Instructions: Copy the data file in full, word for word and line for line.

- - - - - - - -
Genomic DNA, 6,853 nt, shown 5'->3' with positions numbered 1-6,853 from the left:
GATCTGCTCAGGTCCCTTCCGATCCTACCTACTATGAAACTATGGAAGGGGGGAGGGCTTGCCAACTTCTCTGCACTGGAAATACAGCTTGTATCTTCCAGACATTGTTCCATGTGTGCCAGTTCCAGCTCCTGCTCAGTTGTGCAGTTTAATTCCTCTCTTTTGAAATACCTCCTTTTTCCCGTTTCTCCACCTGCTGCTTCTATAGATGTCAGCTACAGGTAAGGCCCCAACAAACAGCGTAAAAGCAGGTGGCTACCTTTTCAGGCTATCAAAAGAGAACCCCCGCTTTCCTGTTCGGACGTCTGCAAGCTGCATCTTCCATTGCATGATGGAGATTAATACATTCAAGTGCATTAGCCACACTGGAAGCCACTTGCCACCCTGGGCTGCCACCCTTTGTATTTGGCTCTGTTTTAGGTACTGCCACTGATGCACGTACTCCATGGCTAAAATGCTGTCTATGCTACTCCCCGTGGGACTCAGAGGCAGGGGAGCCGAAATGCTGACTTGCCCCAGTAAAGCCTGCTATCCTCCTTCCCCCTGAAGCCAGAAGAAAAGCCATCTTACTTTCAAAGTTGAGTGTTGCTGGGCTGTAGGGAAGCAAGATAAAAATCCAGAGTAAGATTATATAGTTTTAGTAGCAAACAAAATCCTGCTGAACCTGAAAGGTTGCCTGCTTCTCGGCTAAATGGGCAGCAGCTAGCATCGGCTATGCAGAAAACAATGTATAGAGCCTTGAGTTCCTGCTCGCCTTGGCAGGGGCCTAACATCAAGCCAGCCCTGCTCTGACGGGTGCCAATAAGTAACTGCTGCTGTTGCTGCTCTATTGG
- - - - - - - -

Genomic DNA, 6,853 nt, shown 5'->3' with positions numbered 1-6,853 from the left:
GATCTGCTCAGGTCCCTTCCGATCCTACCTACTATGAAACTATGGAAGGGGGGAGGGCTTGCCAACTTCTCTGCACTGGAAATACAGCTTGTATCTTCCAGACATTGTTCCATGTGTGCCAGTTCCAGCTCCTGCTCAGTTGTGCAGTTTAATTCCTCTCTTTTGAAATACCTCCTTTTTCCCGTTTCTCCACCTGCTGCTTCTATAGATGTCAGCTACAGGTAAGGCCCCAACAAACAGCGTAAAAGCAGGTGGCTACCTTTTCAGGCTATCAAAAGAGAACCCCCGCTTTCCTGTTCGGACGTCTGCAAGCTGCATCTTCCATTGCATGATGGAGATTAATACATTCAAGTGCATTAGCCACACTGGAAGCCACTTGCCACCCTGGGCTGCCACCCTTTGTATTTGGCTCTGTTTTAGGTACTGCCACTGATGCACGTACTCCATGGCTAAAATGCTGTCTATGCTACTCCCCGTGGGACTCAGAGGCAGGGGAGCCGAAATGCTGACTTGCCCCAGTAAAGCCTGCTATCCTCCTTCCCCCTGAAGCCAGAAGAAAAGCCATCTTACTTTCAAAGTTGAGTGTTGCTGGGCTGTAGGGAAGCAAGATAAAAATCCAGAGTAAGATTATATAGTTTTAGTAGCAAACAAAATCCTGCTGAACCTGAAAGGTTGCCTGCTTCTCGGCTAAATGGGCAGCAGCTAGCATCGGCTATGCAGAAAACAATGTATAGAGCCTTGAGTTCCTGCTCGCCTTGGCAGGGGCCTAACATCAAGCCAGCCCTGCTCTGACGGGTGCCAATAAGTAACTGCTGCTGTTGCTGCTCTATTGG